CMON And Tabletop Games Designer Eric Land Part Ways

CMON recently announced that Eric Lang would be leaving his executive role to concentrate on his freelance work and activism for the tabletop hobby.

Eric Lang is a well known and highly respected figure in the tabletop gaming world. He started his career as a playtester at FASA and has since worked with most, if not all, of the large game studios and publishers. In total Lang has worked on over 500 games! Some of the more notable titles including Bloodborne: The Board Game, Munchkin Dungeon, Marvel United, Blood Rage, Star Wars: The Card Game, and Warhammer: Invasion.

Lang’s departure as Director of Game Design for CMON is not entirely unexpected. While he has worked on many of their recent successes, including their latest Kickstarter campaign for Ankh that is due to ship in 2021, he has also become a driving force for change within the industry. He is a strong supporter of Black Lives Matter and was one of the first designers to distance themselves from the industry groups after their refusal to support BLM. He has often spoken of his own experiences as a black man facing police harassment. He has also gone on the record to say that “CMON has been 100% supportive of all my industry advocacy and activism.”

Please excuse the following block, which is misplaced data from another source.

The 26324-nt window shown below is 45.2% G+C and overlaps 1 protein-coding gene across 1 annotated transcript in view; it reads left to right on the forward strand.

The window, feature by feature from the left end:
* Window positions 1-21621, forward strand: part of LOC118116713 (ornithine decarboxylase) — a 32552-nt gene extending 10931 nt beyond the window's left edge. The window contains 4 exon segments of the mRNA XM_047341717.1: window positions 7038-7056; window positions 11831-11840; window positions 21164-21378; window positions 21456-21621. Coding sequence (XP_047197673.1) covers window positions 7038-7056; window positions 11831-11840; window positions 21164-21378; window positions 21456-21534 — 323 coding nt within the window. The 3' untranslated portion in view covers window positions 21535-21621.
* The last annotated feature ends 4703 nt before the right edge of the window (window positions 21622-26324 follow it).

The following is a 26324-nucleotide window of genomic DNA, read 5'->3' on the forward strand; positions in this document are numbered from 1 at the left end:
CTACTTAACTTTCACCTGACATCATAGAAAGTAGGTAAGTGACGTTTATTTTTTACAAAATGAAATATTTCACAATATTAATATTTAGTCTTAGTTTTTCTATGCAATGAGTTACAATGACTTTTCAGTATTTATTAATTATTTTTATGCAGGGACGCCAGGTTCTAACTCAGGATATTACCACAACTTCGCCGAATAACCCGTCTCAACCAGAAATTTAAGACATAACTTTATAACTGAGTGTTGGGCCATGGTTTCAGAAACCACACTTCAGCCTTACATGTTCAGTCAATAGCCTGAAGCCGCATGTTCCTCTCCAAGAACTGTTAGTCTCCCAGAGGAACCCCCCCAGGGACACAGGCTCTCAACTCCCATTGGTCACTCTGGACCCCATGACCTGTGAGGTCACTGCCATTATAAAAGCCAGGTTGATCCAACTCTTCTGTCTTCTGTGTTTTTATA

In July he was suspended from Twitter after he mass-blocked followers who, in his own words, also followed a “scumbag serial harasser.” While Twitter gave no official response for its action, it is believed this ban was due to a targeted revenge campaign in response to the mass blocking. Twitter has since reinstated his account as of July 12.

Fans of Lang’s games will be relieved to hear that he will continue to work on several CMON projects following his departure. This includes the anticipated conversion of Cyberpunk 2077: Afterlife. A recent twitter exchange revealed that Lang had shelved his original design so that he could restart it from scratch. We here at TG, are excited about the future and what his departure means, not just for the tabletop industry, but also as an advocate for tabletop gaming, and as an activist.

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